Funding for the arts and creative projects has long been the subject of heated discussion, and not without good reason.
Having spent many an hour (or day, for that matter) scrutinising funding submissions for both arts and business proposals - I'm more than a little familiar with the painful process of validation, economic statistics and projections.
Undoubtedly, it's far easier to make the case for a new product than a new show - where comparators and simple customer validation can be collected, checked and rationalised within a short space of time, versus the uncertainty of showcasing a new piece of writing or exhibiting visual art.
When I speak to colleagues entering the funding fray - the general concern tends to rest on the suitability of the information they possess, the time they have to compile and complete their application, and their fear of rejection. Fairly standard concerns, one might think - but theirs are exacerbated by other factors (which would require a whole other post!).
Specifically, though, as so much of creative and arts endeavours are reliant on State supports for planning and devising programming - being able to make the case solidly tends to occupy most project owners minds. I've been interested to see a large amount of commentary on the economic validation argument of late - most notably, these pieces in the Guardian and The Buffalo News - which clearly indicate the frustration generated by drawing comparison between artistic projects and business processes in making the case for funding.
I, for one, am somebody who believes that compelling projects are not simply about return on investment. Undoubtedly it's important to allocate funding to projects which are worthwhile for a whole suite of reasons - but does that also mean they must have impeccable metrics? As arts projects are often akin to not-for-profit in ethos, financial return is not always the central priority - therefore expectations should reflect the realities of this type of operational model, rather than shoe-horning data analysis.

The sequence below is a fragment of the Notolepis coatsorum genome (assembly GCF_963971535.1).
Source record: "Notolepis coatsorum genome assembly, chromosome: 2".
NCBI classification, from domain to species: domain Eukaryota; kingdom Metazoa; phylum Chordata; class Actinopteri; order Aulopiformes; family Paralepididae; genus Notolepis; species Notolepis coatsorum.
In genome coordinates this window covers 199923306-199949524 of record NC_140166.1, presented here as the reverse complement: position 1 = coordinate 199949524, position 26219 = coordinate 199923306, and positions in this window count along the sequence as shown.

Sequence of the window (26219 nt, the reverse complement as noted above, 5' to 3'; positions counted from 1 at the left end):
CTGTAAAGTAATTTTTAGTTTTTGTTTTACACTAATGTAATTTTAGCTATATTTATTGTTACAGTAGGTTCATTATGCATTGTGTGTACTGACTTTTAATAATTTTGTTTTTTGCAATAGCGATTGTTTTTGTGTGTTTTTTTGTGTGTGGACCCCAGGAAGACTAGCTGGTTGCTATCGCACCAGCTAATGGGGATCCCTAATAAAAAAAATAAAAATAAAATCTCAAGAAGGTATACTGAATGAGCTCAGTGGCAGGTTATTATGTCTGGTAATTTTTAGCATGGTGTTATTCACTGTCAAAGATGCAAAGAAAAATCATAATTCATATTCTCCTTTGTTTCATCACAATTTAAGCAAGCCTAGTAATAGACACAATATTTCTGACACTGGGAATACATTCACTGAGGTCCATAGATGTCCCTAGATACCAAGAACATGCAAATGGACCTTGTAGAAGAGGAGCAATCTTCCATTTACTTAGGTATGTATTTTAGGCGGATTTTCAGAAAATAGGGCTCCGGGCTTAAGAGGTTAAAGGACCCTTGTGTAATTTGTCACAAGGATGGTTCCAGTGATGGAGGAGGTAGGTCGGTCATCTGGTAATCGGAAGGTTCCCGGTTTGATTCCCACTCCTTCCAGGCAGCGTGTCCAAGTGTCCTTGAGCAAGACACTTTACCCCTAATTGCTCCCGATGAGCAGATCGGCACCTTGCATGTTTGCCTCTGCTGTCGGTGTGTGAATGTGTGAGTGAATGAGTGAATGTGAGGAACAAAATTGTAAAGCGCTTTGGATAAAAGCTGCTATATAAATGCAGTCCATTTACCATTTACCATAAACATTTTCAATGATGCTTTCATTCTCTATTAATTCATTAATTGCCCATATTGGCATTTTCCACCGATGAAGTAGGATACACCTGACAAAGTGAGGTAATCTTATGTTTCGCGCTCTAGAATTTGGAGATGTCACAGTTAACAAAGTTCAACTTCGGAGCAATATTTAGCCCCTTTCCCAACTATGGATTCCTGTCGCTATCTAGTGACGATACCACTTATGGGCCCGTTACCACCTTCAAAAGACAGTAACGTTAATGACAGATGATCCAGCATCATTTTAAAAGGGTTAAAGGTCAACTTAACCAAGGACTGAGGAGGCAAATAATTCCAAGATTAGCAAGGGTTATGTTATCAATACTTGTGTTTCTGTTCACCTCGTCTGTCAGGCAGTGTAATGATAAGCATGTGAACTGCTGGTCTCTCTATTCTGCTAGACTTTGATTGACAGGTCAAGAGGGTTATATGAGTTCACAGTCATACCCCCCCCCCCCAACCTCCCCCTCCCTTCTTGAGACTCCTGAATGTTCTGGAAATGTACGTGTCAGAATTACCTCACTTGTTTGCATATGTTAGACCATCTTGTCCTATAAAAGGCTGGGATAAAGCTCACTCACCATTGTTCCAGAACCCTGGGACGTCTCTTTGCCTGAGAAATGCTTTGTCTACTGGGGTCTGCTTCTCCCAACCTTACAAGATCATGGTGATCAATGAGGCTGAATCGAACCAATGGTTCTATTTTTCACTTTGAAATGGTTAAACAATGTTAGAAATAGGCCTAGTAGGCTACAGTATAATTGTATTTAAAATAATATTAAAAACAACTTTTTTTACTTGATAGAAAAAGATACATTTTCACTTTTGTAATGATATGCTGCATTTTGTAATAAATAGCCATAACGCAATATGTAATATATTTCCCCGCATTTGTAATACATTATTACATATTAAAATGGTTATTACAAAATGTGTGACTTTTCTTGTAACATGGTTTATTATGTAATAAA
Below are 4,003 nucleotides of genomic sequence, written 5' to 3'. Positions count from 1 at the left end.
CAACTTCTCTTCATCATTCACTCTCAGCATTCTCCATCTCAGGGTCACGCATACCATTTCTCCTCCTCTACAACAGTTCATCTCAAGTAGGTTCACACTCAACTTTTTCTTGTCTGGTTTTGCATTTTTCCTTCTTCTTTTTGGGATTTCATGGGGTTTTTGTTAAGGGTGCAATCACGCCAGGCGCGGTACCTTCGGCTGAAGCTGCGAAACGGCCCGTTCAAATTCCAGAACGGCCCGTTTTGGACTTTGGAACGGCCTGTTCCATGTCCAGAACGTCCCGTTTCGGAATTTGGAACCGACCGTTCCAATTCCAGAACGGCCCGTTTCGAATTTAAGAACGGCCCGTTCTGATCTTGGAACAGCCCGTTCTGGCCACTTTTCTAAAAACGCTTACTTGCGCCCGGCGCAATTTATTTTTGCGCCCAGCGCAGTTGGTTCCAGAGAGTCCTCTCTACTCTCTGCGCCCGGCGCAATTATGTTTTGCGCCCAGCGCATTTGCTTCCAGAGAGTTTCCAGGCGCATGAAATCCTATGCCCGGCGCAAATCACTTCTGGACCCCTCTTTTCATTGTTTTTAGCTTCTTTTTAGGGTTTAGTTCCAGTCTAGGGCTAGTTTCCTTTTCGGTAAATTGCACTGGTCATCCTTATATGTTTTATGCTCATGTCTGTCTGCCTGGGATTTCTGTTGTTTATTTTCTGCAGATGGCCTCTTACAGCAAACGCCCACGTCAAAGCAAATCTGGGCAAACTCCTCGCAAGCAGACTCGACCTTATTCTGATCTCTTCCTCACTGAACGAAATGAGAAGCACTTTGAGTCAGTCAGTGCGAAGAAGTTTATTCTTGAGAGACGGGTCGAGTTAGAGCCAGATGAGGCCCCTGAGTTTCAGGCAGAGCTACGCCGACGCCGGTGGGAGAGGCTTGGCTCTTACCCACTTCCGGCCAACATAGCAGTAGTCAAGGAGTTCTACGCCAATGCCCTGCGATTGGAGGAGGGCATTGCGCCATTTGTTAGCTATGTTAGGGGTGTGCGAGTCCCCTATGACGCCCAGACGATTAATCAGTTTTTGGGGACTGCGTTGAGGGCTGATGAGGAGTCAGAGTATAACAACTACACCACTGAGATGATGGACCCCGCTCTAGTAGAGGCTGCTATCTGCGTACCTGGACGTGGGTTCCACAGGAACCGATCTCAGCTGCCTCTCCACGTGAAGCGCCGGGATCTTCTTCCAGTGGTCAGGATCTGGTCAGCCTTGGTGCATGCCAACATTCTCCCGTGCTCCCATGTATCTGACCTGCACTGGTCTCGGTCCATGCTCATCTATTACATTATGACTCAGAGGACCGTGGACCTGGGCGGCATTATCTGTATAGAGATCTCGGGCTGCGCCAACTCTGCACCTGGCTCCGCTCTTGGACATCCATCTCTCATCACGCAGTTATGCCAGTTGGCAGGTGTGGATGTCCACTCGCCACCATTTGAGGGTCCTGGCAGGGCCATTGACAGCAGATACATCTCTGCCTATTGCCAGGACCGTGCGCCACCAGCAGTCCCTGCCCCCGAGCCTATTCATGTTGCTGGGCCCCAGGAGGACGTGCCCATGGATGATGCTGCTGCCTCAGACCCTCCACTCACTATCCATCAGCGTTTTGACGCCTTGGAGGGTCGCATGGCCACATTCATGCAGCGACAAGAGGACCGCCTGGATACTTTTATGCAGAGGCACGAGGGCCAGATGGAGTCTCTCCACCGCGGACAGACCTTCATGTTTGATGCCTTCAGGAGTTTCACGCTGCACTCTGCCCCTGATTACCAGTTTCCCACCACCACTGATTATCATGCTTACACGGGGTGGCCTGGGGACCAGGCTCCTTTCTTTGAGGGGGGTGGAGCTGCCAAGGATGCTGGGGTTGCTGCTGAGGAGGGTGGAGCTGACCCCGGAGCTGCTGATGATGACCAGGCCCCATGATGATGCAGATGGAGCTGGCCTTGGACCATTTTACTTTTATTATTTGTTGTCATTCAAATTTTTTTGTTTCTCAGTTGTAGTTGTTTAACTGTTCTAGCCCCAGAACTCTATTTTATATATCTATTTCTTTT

However, to continue to bemoan such challenges is to bypass the sorts of information that can be most useful for arts project managers. To my mind, there are some simple pointers to consider before beginning the process of applying for funding:
Availability & Appropriateness: I always aver in the direction of understanding the funding mechanism before taking the first step in the application process (it saves a lot of time!)... how regularly is the award proferred? Is it an annual or biannual submission? Can projects apply under different funding arms (e.g. festival and new project, youth and touring?). Does the project meet the right criteria?
In essence - garnering a clear perspective on how regularly the funding is available and how appropriate it is to the organisation or project.
Audience & Awareness: Bearing some of the bugbears experienced by arts promoters - these are the simplest questions to ask of yourself at the beginning of the process. Do we have clarity regarding our audience target? Who is this project going to interest, how will we engage with them? How much awareness exists regarding our work to date?
Approach & Action-planning: With a clear sense of these issues, it is then straightforward to create an action plan for both project and application. Working through these points doesn't always appeal to promoters and project teams, but is an absolute must!
Like more tips? Here are some other useful guides: